Zero trust delivers zero value without full asset visibility

The federal government is all in on a zero trust approach. Continued migration to the cloud; the move to mobile and bring-your-own-device; the convergence of IT, operational technology and Internet of Things; and the sharp increase in remote working due to the pandemic have changed how the government must approach cybersecurity.

But a lack of visibility threatens to undercut the effectiveness of zero trust before agencies even get there. Due to the explosion of endpoints...

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The federal government is all in on a zero trust approach. Continued migration to the cloud; the move to mobile and bring-your-own-device; the convergence of IT, operational technology and Internet of Things; and the sharp increase in remote working due to the pandemic have changed how the government must approach cybersecurity.

But a lack of visibility threatens to undercut the effectiveness of zero trust before agencies even get there. Due to the explosion of endpoints in the past few years, many federal agencies are experiencing a “visibility gap” where IT security leaders can’t see all the vulnerable assets on their networks. The main problem is that legacy security tools can only see managed — not unmanaged — devices on the network. These unmanaged devices are a gigantic blind spot in federal network protection that zero trust cannot address.

To make matters worse, it is well-documented that unmanaged IoT and OT devices are now being actively targeted by nation states. Coupled with rising tensions between Russia and the rest of the world, this leaves U.S. critical infrastructure under increased threat of cyberattacks. These malicious cyberattacks can have damaging effects on lifeline services such as water, power, healthcare services and supply chains.

Traditional end point detection and response (EDR) systems don’t work on unmanaged devices because they can’t accommodate security agents. These unseen devices don’t generate logs, and it’s dangerous to try to scan them with a network scanner. As a result, these devices are pretty much invisible to security managers. Analyst firm Gartner estimates there will be 43 billion connected IoT devices by 2023.

New CDM dashboard illustrates the challenge

The Continuous Diagnostics and Mitigation (CDM) program established the Federal Dashboard to consolidate summary information from each agency-level dashboard to form a picture of cybersecurity health across all civilian agencies. Comprehensive visibility across all IP addressable devices enabled by highly reliable data quality is a prerequisite for program success.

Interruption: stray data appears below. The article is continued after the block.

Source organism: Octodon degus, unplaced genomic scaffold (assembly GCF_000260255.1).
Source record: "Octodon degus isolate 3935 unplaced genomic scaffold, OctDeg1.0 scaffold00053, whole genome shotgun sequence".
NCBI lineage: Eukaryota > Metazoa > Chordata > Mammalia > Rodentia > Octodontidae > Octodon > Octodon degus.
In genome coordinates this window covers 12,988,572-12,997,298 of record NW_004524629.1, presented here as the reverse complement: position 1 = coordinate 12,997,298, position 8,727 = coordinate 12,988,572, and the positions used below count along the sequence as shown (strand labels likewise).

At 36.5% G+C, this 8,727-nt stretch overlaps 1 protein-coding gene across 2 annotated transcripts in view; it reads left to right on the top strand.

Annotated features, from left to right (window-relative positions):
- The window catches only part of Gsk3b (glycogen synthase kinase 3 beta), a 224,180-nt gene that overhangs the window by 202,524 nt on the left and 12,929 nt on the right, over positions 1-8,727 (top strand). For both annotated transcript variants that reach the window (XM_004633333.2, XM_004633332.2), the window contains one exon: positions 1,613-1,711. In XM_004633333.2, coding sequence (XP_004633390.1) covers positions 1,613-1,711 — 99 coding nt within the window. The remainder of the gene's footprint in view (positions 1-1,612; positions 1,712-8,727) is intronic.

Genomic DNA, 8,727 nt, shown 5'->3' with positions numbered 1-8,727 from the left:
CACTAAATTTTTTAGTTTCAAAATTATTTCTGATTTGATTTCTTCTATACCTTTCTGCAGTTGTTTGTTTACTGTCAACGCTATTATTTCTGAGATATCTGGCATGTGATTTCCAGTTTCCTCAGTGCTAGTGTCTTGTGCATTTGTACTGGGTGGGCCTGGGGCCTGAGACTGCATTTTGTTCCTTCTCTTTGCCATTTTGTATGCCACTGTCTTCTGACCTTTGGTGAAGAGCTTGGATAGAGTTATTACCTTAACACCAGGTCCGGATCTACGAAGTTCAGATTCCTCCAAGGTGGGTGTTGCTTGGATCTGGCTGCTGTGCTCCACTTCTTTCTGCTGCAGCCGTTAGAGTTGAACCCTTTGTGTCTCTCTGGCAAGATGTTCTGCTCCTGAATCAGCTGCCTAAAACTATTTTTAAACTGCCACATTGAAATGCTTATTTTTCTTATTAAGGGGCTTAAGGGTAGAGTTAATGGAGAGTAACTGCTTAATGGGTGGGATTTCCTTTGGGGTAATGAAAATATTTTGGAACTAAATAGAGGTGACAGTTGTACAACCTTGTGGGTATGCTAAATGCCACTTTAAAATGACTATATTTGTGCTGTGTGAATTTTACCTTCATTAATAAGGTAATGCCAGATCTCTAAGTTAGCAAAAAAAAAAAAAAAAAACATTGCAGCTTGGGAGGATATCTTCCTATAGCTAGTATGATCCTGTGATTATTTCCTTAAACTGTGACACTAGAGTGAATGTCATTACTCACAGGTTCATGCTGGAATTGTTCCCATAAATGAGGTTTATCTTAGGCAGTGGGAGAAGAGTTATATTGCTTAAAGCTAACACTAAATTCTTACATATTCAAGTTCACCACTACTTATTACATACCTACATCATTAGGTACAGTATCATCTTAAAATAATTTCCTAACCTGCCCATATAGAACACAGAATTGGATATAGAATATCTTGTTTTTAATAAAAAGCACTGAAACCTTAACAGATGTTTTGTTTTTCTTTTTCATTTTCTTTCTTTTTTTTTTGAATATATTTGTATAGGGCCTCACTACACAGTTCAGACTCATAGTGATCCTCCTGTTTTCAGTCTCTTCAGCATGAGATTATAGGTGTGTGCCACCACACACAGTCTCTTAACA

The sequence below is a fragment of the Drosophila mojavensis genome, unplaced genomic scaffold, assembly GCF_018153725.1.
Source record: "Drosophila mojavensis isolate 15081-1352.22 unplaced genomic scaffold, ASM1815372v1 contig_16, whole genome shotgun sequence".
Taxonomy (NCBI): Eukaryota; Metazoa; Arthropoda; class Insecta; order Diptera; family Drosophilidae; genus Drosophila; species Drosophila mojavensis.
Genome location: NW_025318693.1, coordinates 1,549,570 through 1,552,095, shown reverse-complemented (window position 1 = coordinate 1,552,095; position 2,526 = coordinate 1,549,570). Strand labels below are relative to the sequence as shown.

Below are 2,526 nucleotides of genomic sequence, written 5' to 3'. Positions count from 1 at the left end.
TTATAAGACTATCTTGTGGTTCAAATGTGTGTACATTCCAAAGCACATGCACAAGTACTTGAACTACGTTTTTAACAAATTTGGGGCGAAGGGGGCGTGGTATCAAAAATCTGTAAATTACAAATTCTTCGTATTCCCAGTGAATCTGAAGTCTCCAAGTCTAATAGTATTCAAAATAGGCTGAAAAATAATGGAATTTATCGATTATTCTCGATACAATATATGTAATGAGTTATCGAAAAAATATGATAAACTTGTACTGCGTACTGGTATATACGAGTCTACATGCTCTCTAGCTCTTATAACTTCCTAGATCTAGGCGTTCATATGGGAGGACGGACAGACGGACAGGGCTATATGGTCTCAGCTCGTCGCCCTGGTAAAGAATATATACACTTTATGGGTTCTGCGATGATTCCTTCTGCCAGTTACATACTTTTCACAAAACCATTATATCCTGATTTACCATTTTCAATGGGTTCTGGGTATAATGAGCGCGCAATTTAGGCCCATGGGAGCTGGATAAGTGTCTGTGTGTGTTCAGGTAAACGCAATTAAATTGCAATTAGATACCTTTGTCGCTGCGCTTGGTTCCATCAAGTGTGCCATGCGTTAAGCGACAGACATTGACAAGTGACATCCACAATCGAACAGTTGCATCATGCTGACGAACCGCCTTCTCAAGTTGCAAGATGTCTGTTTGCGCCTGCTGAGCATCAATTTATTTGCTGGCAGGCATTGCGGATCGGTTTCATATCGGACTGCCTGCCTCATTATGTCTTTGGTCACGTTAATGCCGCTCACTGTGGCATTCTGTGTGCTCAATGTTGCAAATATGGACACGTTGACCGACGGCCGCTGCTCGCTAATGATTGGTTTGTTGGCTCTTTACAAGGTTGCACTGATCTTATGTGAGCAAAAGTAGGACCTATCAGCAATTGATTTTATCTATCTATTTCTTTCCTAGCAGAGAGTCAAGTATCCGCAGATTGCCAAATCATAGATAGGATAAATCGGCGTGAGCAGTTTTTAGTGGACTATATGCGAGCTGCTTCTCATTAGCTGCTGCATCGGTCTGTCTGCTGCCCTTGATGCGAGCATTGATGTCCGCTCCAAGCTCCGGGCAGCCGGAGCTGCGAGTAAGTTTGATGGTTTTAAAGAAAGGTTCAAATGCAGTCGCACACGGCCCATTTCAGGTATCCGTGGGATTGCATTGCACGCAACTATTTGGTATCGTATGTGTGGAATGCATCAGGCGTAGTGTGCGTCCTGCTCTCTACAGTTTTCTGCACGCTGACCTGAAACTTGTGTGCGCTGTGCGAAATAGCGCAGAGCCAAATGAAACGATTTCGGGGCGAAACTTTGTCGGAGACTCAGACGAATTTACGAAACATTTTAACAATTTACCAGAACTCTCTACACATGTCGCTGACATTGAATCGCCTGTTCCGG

While it is expected that CDM DEFEND will be a significant programmatic and contractual mechanism for addressing improved asset visibility, the visibility gap is only getting bigger. This has been conclusively proven as the CDM program has upgraded to a new dashboard that implements Elasticsearch. Elasticsearch powers search solutions for thousands of companies worldwide to find documents, monitor infrastructure, and protect against security threats.

As agencies have transitioned to this new dashboard, more unmanaged and undermanaged devices never previously detected are being revealed. The biggest challenges to data quality include a lack of profiling of IT and OT devices and a lack of deduplication and rationalization of IP devices identified by different tools. It’s almost as if IT security managers are like astronomers looking at data from the new James Webb Space Telescope, seeing thousands of stars they never had the ability detect before.

The president’s FY23 budget — in addition to executive order 14028 and M-22-09 — calls for significant additional CDM funding to address current gaps in EDR tooling capabilities. That is a positive step, but better EDR systems are required. What agencies need is an agentless EDR security platform that can solve this problem by covering the gaps left by legacy, agent-based EDR solutions.

An agentless platform can continuously monitor the state and behavior of all devices on a network and in an airspace for indicators of attack. When a device operates outside of its known-good profile, an alert is issues that triggers automated actions. The alert can be caused by a misconfiguration, a policy violation or abnormal behavior such as inappropriate connection requests or unusual software running on a device.

It’s never been so important to understand exactly how every device connected to your network is behaving. For example, in 2019 the FAR 889 rule was published, prohibiting executive agencies to enter into contracts with suppliers who use telecommunications equipment from Huawei, ZTE and other manufacturers. An agentless EDR platform would be able to detect Huawei network components and out of bounds behavior, for example chips in hijacked IP cameras.

Agentless platforms simplify and speed deployment. It can quickly be integrated into whatever security systems an agency already has in place. And it is also completely passive so that it won’t disrupt the operations of devices. Everything works in real-time, so the discovery of assets, identification of issues, and automated enforcement are immediate and continuous.

It’s impossible to trust something you can’t see. Agencies must achieve a consolidated view of their risk posture. This requires a clear risk status and vulnerability posture for every device and possible attack path, and the ability to rapidly respond to incidents. Without closing the visibility gap, zero trust will fail to protect federal networks.

Joe Hamblin is the federal chief technology officer at Armis.

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